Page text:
For the past few hours, New Yorkers’ eyes have been trained on the skies, or at least their TV and computer screens. No, they are not watching out for the eye of the storm but the crane that Hurricane Sandy has dislodged in Midtown Manhattan. The boom of the crane attached to the billionaire-beloved One57 snapped back earlier today and has been hanging precariously ever since, but it has yet to break free, and the hope is that will be the situation until the storm passes.
At a press briefing this evening, Mayor Bloomberg said all buildings on West 57th Street between Sixth and Seventh Avenues have been evacuated, as well as “exposed buildings” on the same block of West 56th Street. Among the buildings evacuated were a hotel and some apartment and office buildings. “We’re sorry for the inconvenience, but better safe than sorry,” Mayor Bloomberg said.
The accident occurred at 2:35 p.m. today, according to a statement from Lend Lease, the general contractor on the project, the tallest apartment building in the city, at 1,005 feet, and also home to the most expensive sale ever, more than $90 million for the penthouse.
Mayor Bloomberg said the surrounding area had been secured, with steam, electricity and gas all being shut off to prevent any additional damage should the crane’s boom come loose.
“Nobody really knows” what could happen to the crane, Mayor Bloomberg said. “The last report I’ve gotten is the main tower seems to be well secured to the building, the only part that is in danger of falling, we think, is the boom. If it were to fall, the street is being kept clear, we’ve taken precautions with the pipes and everything is off, so if it does fall, it doesn’t do anything more.”
The mayor said that the crane had been inspected on Friday and everything seemed fine, and also that he and Deputy Mayor Robert Steele had spoken with Gary Barnett, the head of Extell Development, the firm responsible for building the tower. “He and his staff are cooperating fully,” Mayor Bloomberg said.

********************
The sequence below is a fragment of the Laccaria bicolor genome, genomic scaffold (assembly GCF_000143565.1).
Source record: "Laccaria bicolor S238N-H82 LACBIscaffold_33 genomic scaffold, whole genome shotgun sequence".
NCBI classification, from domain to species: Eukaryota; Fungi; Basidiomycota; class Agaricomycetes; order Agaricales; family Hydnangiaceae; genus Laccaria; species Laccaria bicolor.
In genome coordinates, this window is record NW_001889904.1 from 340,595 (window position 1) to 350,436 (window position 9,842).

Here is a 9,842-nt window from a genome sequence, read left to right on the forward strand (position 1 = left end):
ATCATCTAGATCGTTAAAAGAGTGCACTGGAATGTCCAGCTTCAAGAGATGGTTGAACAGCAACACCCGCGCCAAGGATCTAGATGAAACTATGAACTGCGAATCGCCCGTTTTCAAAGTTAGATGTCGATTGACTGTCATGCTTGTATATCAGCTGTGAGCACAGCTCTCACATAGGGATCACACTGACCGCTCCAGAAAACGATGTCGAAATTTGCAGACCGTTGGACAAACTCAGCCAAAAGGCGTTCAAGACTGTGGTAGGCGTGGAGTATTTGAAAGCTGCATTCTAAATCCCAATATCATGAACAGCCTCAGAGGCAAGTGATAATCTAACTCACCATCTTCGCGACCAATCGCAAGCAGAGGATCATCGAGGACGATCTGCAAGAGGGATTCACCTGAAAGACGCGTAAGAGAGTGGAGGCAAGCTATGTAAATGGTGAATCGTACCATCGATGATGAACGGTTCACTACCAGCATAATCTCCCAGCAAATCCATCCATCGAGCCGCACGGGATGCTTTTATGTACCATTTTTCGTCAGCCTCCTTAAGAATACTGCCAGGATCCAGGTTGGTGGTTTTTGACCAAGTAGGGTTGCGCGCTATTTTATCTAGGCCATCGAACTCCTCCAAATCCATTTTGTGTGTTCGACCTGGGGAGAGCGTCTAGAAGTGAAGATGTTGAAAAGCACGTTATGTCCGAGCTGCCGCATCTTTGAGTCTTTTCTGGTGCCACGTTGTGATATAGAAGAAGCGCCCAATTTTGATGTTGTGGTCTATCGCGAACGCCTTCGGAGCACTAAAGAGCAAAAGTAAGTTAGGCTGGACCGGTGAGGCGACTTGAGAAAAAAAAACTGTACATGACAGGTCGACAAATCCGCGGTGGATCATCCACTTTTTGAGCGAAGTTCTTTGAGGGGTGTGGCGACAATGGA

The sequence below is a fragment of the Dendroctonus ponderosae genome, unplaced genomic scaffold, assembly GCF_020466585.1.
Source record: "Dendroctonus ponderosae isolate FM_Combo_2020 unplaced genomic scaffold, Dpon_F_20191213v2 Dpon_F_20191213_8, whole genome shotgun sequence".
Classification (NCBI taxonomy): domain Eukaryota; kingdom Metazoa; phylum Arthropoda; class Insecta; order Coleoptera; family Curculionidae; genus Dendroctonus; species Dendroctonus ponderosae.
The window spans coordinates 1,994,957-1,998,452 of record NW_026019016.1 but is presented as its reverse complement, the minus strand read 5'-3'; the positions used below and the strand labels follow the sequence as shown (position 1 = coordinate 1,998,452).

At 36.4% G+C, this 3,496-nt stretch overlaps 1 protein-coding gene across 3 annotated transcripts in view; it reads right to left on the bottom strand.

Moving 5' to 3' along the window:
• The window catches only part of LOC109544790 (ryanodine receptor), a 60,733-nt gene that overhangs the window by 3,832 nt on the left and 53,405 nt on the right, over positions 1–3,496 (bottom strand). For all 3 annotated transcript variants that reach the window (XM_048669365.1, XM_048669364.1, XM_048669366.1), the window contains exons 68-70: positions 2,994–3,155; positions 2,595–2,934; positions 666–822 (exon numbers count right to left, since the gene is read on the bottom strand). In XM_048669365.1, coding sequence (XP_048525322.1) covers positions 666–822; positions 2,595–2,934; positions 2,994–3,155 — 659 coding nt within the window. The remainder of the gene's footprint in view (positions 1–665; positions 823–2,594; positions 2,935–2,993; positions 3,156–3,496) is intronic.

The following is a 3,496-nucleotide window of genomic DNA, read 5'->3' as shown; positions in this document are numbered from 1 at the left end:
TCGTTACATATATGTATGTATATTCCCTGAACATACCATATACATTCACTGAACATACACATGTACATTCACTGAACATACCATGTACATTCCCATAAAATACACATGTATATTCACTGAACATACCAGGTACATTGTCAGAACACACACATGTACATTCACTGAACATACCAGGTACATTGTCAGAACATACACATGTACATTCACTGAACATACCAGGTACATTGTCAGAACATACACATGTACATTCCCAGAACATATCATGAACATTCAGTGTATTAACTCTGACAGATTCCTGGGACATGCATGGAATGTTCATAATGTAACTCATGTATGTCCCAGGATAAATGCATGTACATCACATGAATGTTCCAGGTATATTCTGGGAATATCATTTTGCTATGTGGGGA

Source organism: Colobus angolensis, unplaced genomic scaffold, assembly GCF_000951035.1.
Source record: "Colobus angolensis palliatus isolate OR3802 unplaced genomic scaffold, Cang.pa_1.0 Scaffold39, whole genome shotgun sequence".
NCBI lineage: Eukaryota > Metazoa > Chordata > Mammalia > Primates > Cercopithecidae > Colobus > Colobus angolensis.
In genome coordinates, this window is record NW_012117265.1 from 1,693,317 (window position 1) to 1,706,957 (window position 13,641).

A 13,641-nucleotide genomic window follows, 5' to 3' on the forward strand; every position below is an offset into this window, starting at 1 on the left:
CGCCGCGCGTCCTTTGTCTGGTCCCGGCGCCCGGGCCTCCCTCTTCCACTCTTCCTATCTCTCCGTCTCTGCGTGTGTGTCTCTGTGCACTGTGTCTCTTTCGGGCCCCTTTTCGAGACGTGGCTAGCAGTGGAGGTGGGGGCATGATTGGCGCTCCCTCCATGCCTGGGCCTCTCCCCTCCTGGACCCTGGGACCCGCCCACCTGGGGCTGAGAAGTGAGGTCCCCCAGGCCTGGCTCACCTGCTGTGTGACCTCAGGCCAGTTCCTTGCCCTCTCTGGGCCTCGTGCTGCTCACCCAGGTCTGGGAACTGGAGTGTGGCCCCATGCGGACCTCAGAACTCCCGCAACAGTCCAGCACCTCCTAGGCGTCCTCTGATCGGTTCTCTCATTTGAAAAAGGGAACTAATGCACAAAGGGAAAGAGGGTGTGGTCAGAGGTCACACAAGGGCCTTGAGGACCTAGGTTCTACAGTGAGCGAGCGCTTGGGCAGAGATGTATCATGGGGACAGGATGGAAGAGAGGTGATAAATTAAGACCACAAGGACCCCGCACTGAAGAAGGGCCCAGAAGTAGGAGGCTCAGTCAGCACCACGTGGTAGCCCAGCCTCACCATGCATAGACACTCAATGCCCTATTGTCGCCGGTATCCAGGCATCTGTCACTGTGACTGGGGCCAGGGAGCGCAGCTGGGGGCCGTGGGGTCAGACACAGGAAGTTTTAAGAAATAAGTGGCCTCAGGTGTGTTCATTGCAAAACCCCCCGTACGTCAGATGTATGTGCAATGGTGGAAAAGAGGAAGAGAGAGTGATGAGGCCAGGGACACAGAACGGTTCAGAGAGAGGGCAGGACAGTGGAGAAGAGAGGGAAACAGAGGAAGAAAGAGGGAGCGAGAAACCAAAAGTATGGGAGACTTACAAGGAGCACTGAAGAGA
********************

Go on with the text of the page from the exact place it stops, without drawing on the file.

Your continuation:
“It’s conceivable there wasn’t even a malfunction,” he added. “It was just a strange gust of wind. If you look with binoculars, you can see the boom–it didn’t fall down, it went right up and bent right over and is still attached where it was before. That’s the good news, because maybe it won’t fall; there are points where it’s still attached.”
He also said the the incident could very well have been an act of God.
Lend Lease has had a history of troubled projects, from the former Deutsche Bank Building that caught fire during deconstruction a few years ago to a 2008 crane collapse that killed a number of people on the Upper East Side. It was also involved in an over-billing scandal that was revealed last year, where both public and private firms were overcharged for services.
“We are working with structural engineers and the DOB on evaluating any additional measures that can be taken to secure the boom and crane structure,” Lend Lease spokeswoman Mary Costello said in a statement. “Current weather and wind conditions remain very severe.”
Extell has yet to release a statement.